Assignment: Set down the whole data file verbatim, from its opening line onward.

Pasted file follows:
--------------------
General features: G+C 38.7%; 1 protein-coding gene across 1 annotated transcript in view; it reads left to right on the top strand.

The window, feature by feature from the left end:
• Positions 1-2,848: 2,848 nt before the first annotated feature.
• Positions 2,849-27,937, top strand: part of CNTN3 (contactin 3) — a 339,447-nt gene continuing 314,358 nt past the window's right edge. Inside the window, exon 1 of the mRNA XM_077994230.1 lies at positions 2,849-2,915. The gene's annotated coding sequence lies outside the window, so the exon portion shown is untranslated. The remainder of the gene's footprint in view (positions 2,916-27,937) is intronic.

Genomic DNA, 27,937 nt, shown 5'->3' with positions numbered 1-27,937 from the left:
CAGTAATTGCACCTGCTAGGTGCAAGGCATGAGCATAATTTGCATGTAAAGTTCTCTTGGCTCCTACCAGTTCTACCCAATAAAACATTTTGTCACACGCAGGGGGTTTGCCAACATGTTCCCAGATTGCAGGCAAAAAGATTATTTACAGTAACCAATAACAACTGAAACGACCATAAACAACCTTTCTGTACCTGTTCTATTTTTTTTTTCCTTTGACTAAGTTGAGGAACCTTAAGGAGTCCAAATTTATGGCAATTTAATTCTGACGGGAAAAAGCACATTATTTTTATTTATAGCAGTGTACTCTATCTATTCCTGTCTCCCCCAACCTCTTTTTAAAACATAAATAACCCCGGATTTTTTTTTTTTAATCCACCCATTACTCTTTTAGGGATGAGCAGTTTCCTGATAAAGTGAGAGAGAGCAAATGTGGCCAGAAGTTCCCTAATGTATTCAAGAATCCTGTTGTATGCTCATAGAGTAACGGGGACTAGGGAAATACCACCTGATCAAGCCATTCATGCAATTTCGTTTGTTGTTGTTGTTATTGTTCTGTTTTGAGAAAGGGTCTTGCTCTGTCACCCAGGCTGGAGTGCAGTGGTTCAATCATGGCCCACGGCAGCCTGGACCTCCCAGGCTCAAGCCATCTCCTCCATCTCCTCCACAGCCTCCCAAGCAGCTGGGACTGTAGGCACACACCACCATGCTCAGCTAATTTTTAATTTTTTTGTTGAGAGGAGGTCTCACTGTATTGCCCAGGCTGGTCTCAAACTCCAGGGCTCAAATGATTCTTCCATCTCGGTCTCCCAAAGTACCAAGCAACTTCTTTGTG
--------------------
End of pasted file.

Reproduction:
General features: G+C 38.7%; 1 protein-coding gene across 1 annotated transcript in view; it reads left to right on the top strand.

The window, feature by feature from the left end:
• Positions 1-2,848: 2,848 nt before the first annotated feature.
• Positions 2,849-27,937, top strand: part of CNTN3 (contactin 3) — a 339,447-nt gene continuing 314,358 nt past the window's right edge. Inside the window, exon 1 of the mRNA XM_077994230.1 lies at positions 2,849-2,915. The gene's annotated coding sequence lies outside the window, so the exon portion shown is untranslated. The remainder of the gene's footprint in view (positions 2,916-27,937) is intronic.

Genomic DNA, 27,937 nt, shown 5'->3' with positions numbered 1-27,937 from the left:
CAGTAATTGCACCTGCTAGGTGCAAGGCATGAGCATAATTTGCATGTAAAGTTCTCTTGGCTCCTACCAGTTCTACCCAATAAAACATTTTGTCACACGCAGGGGGTTTGCCAACATGTTCCCAGATTGCAGGCAAAAAGATTATTTACAGTAACCAATAACAACTGAAACGACCATAAACAACCTTTCTGTACCTGTTCTATTTTTTTTTTCCTTTGACTAAGTTGAGGAACCTTAAGGAGTCCAAATTTATGGCAATTTAATTCTGACGGGAAAAAGCACATTATTTTTATTTATAGCAGTGTACTCTATCTATTCCTGTCTCCCCCAACCTCTTTTTAAAACATAAATAACCCCGGATTTTTTTTTTTTAATCCACCCATTACTCTTTTAGGGATGAGCAGTTTCCTGATAAAGTGAGAGAGAGCAAATGTGGCCAGAAGTTCCCTAATGTATTCAAGAATCCTGTTGTATGCTCATAGAGTAACGGGGACTAGGGAAATACCACCTGATCAAGCCATTCATGCAATTTCGTTTGTTGTTGTTGTTATTGTTCTGTTTTGAGAAAGGGTCTTGCTCTGTCACCCAGGCTGGAGTGCAGTGGTTCAATCATGGCCCACGGCAGCCTGGACCTCCCAGGCTCAAGCCATCTCCTCCATCTCCTCCACAGCCTCCCAAGCAGCTGGGACTGTAGGCACACACCACCATGCTCAGCTAATTTTTAATTTTTTTGTTGAGAGGAGGTCTCACTGTATTGCCCAGGCTGGTCTCAAACTCCAGGGCTCAAATGATTCTTCCATCTCGGTCTCCCAAAGTACCAAGCAACTTCTTTGTG